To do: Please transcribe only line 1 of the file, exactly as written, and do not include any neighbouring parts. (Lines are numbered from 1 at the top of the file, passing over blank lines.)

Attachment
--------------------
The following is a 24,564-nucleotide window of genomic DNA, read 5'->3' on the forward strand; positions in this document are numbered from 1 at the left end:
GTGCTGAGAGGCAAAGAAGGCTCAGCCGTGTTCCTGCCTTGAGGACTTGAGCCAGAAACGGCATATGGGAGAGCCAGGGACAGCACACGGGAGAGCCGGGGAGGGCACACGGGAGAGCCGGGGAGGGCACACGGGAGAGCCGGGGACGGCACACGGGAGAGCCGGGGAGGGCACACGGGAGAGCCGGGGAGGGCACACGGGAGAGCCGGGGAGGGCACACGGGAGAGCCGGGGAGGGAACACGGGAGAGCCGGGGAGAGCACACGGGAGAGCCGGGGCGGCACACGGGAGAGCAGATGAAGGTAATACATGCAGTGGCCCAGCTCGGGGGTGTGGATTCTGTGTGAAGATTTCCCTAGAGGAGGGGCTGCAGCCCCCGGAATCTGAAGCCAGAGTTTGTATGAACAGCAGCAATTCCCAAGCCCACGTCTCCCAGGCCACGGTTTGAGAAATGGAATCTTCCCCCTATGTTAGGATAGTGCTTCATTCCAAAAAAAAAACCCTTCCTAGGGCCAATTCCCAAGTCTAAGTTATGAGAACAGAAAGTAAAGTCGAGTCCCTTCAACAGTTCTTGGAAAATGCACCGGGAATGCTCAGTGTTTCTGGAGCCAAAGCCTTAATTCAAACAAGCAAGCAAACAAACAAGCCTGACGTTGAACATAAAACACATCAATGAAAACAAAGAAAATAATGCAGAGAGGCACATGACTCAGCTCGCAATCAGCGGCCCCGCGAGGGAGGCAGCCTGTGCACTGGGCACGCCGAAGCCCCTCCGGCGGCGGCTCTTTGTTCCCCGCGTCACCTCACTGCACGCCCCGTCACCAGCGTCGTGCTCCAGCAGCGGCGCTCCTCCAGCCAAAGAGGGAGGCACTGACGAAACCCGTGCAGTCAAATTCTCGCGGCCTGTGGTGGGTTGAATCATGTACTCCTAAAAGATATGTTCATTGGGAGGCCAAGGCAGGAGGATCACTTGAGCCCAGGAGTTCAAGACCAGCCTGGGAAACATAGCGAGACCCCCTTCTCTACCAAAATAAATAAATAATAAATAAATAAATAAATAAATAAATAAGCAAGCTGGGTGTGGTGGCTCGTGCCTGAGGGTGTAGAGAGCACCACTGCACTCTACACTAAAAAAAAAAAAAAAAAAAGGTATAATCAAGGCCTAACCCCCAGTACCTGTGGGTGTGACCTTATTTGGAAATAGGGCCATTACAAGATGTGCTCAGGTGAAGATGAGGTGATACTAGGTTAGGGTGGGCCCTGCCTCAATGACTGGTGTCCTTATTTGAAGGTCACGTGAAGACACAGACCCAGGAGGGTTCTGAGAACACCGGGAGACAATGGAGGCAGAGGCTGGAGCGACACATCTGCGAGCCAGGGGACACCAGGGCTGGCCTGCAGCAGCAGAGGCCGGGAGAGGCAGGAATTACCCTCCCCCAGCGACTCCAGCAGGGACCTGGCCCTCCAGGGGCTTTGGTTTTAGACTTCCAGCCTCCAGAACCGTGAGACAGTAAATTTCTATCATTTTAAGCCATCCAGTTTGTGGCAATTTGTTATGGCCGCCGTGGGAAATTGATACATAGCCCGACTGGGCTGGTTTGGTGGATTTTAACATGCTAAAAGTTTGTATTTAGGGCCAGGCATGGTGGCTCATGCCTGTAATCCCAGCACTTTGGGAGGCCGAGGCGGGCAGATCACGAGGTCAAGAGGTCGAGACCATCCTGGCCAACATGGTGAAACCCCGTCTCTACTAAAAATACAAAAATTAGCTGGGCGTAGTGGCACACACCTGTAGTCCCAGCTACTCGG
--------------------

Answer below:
The following is a 24,564-nucleotide window of genomic DNA, read 5'->3' on the forward strand; positions in this document are numbered from 1 at the left end: